The Art of the Sub-Brand: Performance
Performance sub-brands give buyers something special
By Randy Lioz, Editor, Car-ED.com | July 2018
Carmakers love to produce “special” cars that appeal to an enthusiast audience. The market abounds with models that display a certain letter that indicates they’re ready to take on some of the most high-performance machines out there, and come out a winner. Many of these vehicles have four doors, or even an SUV body, yet underneath lurks the equipment that can enable a super-fast lap time at one of the world’s premier racetracks. Here we’ll take a look at the history of this trend, and what’s out there for enthusiasts in today’s market.
Where did the trend start?
Most enthusiasts credit BMW with kicking off the trend with its Motorsport division, which was shortened to just M. While its origins were in racing, in the late-1970s M started developing cars for the road, the first being its famous M1 supercar. But the first car that really set the template for the models that abound today was the 1979 M535i, a pumped-up version of the first-generation 5 Series. The car pictured at right displays the M division’s tri-color striping.
From there BMW began tuning an increasing number of its models, with some particular versions achieving legendary status, like the M3 from 1986, with its widebody fenders, and the 1998 M5 with its 400-horsepower 4.9-liter V-8 engine.
But the early days of the trend weren’t just about BMW. Mercedes-Benz’s in-house tuner, AMG, started out as an independent shop in 1967, but was absorbed into Mercedes starting in 1999. Mercedes-AMG has become one of the most prolific producers of factory hot-rods, producing AMG-tuned versions of nearly every model in their lineup, even the G-Class off-roader.
Since that time nearly every brand on the market has launched its own vehicle tuning sub-brand, from domestic brands like Cadillac, with its V brand, to Japanese automakers like Subaru, whose Subaru Tecnica International (STI) outfit also began as a racing division.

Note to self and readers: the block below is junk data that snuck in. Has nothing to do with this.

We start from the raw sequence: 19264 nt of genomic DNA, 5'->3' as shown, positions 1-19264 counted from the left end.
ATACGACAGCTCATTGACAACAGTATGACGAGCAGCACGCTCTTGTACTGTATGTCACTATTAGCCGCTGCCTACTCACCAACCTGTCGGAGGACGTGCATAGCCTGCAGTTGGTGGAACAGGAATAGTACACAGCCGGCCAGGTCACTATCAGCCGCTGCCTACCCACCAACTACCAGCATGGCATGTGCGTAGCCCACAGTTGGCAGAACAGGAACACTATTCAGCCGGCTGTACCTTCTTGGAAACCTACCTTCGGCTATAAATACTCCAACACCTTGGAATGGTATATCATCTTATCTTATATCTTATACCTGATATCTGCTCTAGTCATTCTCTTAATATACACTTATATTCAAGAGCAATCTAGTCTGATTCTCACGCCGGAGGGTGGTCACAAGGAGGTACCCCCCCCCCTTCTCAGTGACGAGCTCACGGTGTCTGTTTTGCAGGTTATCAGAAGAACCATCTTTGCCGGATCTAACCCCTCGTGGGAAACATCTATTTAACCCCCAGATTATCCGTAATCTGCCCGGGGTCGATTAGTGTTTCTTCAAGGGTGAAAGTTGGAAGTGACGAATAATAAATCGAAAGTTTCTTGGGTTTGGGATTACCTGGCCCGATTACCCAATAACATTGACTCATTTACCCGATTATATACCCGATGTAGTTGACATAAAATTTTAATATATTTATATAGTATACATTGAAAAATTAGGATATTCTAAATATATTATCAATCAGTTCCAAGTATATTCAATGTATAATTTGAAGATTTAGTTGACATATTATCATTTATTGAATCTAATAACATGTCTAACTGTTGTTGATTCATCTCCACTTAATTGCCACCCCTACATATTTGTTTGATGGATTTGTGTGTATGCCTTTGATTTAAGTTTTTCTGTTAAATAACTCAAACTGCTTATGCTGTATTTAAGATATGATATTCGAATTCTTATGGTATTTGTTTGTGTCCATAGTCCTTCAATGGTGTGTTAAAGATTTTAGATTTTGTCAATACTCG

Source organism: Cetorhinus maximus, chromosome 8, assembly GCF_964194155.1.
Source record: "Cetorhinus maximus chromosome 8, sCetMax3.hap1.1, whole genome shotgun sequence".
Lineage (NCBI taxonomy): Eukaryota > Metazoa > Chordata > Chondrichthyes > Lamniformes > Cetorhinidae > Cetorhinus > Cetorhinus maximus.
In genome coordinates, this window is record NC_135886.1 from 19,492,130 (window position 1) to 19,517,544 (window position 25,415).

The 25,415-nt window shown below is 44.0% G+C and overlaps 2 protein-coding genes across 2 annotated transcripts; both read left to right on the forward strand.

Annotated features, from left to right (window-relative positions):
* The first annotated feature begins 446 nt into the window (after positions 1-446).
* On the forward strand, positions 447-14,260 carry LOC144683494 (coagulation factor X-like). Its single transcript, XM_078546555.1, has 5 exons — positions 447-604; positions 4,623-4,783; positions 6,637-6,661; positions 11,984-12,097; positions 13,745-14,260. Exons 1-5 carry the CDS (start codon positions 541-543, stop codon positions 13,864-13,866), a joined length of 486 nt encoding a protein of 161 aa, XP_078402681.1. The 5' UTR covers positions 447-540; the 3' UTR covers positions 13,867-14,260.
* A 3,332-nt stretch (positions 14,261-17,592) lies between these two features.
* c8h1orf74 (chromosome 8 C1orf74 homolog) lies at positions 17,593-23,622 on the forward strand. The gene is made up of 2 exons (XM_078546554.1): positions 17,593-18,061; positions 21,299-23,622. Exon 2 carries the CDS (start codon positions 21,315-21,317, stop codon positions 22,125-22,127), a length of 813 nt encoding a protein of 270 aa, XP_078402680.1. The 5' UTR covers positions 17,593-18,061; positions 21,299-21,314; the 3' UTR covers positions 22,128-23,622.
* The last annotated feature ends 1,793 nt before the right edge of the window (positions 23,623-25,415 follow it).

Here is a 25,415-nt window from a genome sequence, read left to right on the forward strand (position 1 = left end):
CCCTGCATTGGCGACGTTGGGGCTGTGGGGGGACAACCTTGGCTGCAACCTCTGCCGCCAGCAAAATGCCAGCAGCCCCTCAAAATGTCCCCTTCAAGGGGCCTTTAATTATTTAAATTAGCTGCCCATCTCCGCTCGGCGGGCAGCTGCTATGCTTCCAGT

While the trend first blossomed among luxury brands, particularly the Germans, it has filtered down to the mainstream market. The German luxury brands, though, still rule the roost when it comes to the sheer number of models available. Currently the E-Class Coupe is the only Mercedes model that doesn’t have an AMG version, simply because the E53 Coupe hasn’t hit dealers yet. Historically BMW and Audi have tuned nearly every model they make with M and S/RS models, and their lineups are still quite extensive.
The other players in the market are more reserved in their approach, tending to pick a single model–like the Golf R from Volkswagen’s R brand–or a small handful–Lexus currently has F variants of only the RC entry coupe and the GS mid-level sedan.
It should certainly be noted that domestic carmakers have also been offering the public special go-fast versions of their cars for many years, like the Ford Mustang Shelby GT350–a nameplate revived for the current version–and Plymouth Hemi-Cuda, but the Germans pioneered the art of the performance sub-brand in the form that we see today, which has been so successful that everyone wants a piece of the action.
Do they all take a similar approach?
That’s a complicated question. Most of these brands like to offer a full package of upgrades, from more power to better handling, and more stopping power, too.
But the auto companies have recognized that there’s plenty of demand out there for a more affordable approach that offers either more modest performance upgrades, or focuses mostly on the styling aspects. These may include upgrades to the the vehicle body like larger front air intakes and wheels, and other pieces of visual flair. This sets up a three-tier system that’s laid out in more detail in the chart below.
Brands deal with this progression in different ways. Audi has one of the most well-defined schemes, and it’s a good base-line to understand others in the industry. Its top tier of products is the RS models, which are meant to compete directly with BMW M models, and these are only available for a select few vehicles–currently the RS 3 entry-level sedan and RS 5 compact coupe. Audi’s second tier is the S lineup, which is much more extensive. And the S-Line range of visual upgrades is available on many trims across its brand.
We can look at Audi’s compact coupe lineup as an illustration. The base A5 comes with a 2.0-liter four cylinder turbo engine, with 252 horsepower and 273 lb-ft of torque. The first upgrade, to the S-Line sport package, keeps the engine the same, but adds special wheels, upgraded suspension and the special bumpers you see, which have larger intakes below the headlights, plus S-Line badges on the fender. Not visible here are the sport seats and illuminated S-Line door sills.